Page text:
No::Worries::Proc - process handling without worries


  use No::Worries::Proc qw(proc_run proc_create proc_monitor proc_detach);

  # simple interface to execute a command
  $status = proc_run(command => [ "foo", "-x", 7 ]);
  printf("foo exited with %d\n", $status);

  # idem but with output redirection and more information
  %proc = proc_run(command => [ qw(uname -a) ], stdout => \$output);
  printf("process %d output is %s\n", $proc->{pid}, $output);

  # start two process and wait for them to finish
  $p1 = proc_create(
      command => \@cmd1,
      timeout => 5,           # to be killed if still running after 5s
      stderr  => "/dev/null", # discard stderr
  $p2 = proc_create(
      command => \@cmd2,
      stdout  => \$output,    # get stdout+stderr in $output
      stderr  => "",          # merge stderr with stdout
  proc_monitor([ $p1, $p2 ], timeout => 10);
  printf("%d finished\n", $p1->{pid}) if $p1->{stop};
  printf("%d finished\n", $p2->{pid}) if $p2->{stop};

  # detach ourself to run as a daemon
  proc_detach(callback => sub { print("started with pid $_[0]\n")});


This module eases process handling by providing high level functions to start, monitor and stop processes. All the functions die() on error.

It also provides the $No::Worries::Proc::Transient variable that indicates, after a fork(), which process is transient and is about to exec() or exit(). This is useful for instance in an END block:

  END {
      # remove our pid file unless we are transient
      pf_unset($pidfile) unless $No::Worries::Proc::Transient;


This module provides the following functions (none of them being exported by default):


execute the given command, capture its output (stdout only), check its exit code (report an error if it is not zero) and return the captured output; this is similar to Perl's qx() operator but bypassing the shell and always checking the exit code


create a new process that will execute the given command and return a hash reference representing this process (see the "PROCESS STRUCTURE" sections for more information), to be given to proc_monitor() or proc_terminate() afterwards; supported options:

  • command: the command to execute, it must be an array reference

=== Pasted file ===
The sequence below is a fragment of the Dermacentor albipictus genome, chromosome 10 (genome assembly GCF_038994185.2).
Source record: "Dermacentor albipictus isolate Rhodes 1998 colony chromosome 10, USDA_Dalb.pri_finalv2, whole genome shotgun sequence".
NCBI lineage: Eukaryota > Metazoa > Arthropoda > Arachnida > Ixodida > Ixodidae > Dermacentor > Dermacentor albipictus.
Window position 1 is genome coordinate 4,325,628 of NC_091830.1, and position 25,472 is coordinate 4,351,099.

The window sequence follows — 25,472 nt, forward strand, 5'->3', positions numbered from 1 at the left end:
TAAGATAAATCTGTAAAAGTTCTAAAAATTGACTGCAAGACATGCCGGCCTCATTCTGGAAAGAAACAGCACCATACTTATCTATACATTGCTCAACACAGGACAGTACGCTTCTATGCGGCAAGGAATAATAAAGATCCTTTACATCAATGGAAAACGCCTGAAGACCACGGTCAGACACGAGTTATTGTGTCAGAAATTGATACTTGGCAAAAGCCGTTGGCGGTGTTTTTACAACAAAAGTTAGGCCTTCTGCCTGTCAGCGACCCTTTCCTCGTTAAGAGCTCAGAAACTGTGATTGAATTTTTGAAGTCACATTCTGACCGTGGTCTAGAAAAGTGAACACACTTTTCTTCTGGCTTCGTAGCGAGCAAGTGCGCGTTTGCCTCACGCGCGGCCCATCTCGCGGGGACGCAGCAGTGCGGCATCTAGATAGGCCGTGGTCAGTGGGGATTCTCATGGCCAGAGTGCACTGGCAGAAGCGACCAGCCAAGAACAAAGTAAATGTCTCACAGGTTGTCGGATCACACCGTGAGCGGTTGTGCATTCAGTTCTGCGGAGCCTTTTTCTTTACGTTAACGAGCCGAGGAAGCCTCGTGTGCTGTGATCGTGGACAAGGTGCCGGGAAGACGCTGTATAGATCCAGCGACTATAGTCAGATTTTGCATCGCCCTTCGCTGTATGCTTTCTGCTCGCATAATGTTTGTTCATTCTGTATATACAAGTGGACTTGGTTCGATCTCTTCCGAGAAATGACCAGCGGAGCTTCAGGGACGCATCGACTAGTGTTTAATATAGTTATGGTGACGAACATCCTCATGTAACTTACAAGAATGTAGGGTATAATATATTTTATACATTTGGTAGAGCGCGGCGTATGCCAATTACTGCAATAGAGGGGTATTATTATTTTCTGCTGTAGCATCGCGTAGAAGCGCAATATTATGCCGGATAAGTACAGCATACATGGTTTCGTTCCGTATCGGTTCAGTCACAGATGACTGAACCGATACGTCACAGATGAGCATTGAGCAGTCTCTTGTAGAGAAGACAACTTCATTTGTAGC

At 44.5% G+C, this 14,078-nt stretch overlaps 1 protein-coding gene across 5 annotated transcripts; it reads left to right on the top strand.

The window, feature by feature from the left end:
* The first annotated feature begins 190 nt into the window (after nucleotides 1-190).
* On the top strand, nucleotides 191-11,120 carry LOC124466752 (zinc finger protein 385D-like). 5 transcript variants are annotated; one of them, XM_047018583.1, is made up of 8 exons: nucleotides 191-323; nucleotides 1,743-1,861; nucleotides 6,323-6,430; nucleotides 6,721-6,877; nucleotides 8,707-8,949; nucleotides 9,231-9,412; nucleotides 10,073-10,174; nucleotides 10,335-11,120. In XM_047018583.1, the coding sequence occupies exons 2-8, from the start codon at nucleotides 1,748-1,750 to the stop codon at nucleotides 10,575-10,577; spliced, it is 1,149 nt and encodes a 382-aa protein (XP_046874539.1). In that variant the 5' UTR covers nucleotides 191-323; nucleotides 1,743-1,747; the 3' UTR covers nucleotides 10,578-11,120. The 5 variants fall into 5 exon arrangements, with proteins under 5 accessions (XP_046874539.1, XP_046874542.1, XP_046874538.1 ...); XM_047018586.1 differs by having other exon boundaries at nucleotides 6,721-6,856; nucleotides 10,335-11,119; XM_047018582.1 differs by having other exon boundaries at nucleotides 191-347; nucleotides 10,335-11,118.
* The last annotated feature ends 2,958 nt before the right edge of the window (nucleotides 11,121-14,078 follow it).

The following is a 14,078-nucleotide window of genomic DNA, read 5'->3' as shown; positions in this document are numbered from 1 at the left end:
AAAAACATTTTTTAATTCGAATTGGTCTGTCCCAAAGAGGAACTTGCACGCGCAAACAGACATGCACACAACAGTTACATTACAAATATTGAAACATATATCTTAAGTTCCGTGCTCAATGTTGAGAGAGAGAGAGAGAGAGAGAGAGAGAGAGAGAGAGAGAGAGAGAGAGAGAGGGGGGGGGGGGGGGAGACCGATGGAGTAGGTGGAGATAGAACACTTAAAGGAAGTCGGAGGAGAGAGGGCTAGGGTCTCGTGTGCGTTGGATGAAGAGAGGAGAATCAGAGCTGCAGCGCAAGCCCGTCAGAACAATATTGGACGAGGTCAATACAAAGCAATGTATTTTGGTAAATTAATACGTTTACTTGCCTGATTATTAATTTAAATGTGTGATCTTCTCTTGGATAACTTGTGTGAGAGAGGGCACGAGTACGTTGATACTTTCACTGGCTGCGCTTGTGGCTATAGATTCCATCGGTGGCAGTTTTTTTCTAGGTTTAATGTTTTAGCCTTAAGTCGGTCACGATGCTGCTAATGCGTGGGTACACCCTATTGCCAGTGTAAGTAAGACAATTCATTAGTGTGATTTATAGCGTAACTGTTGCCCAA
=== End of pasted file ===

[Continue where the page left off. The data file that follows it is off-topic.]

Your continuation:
• cwd: the current working directory of the new process

  • timeout: the maximum number of seconds that the process is allowed to take to run (can be fractional); after this, it may be killed by proc_monitor()

  • kill: how to "gently" kill the process, see below

  • stdin: what to do with stdin, see below

  • stdout: what to do with stdout, see below

  • stderr: what to do with stderr, see below

proc_terminate(PROC[, OPTIONS])

terminate the given process (PROC can be either a process structure or simply a process id) by sending signals and waiting for the process to finish; supported options:

  • kill: how to "gently" kill the process, see below

proc_monitor(PROCS[, OPTIONS])

monitor the given process(es) (as created by proc_create()); PROCS can be either a single process or a reference to a list of processes; supported options:

  • timeout: the maximum number of seconds that proc_monitor() should take, can be fractional

  • bufsize: the buffer size to use for I/O operations (default: 8192)

  • deaths: the minimum number of process deaths that proc_monitor() will wait for before returning


execute the given process (i.e. create and monitor it until termination) and return its status (i.e. $?) in scalar context or the whole process structure in list context; supported options: the ones of proc_create()


detach the current process so that it becomes a daemon running in the background (this implies forking and re-opening std*); supported options:


return a string representation of the given process status (i.e. $?)

  • callback: code reference that will be executed by the parent process just before exiting and will be given the child pid


The process structure (hash) used in this module has the following fields:

  • command: the command being executed, as an array reference

  • pid: the process id

  • start: the start time, in fractional seconds

  • stop: the stop time, in fractional seconds

  • status: the status (i.e. $?)

  • timeout: true if the process has been killed because of timeout


When using the stdin option of proc_create(), the value can be:

  • a string: input will be read from the given file name

  • a scalar reference: input will be the scalar itself

When using the stdout and stderr options of proc_create(), the value can be:

  • a string: output will be written to the given file name

  • a scalar reference: output will be stored in the scalar

  • a code reference: each time new output is available, the code will be called with two parameters: the process structure and the new output

In addition, stderr can also be given an empty string that means that stderr should be merged with stdout.


Both proc_create() and proc_terminate() can be given a kill option that specifies how the process should be killed.

The specification is a string containing a space separated list of signal/grace couples, meaning: send the given signal and wait a bit for the process to finish.

If not specified, the default is TERM/1 INT/1 QUIT/1, meaning:

  • send SIGTERM and wait up to 1 second for the process to finish

  • if the process is still alive, send SIGINT and wait up to 1 second

  • if the process is still alive, send SIGQUIT and wait up to 1 second

  • if the process is still alive, send SIGKILL (implicit)


This module uses the following global variables (none of them being exported):


true if the process is about to exec() or exit(), there is usually no need to perform any cleanup (e.g. in an END block) for this kind of process




Lionel Cons

Copyright (C) CERN 2012-2019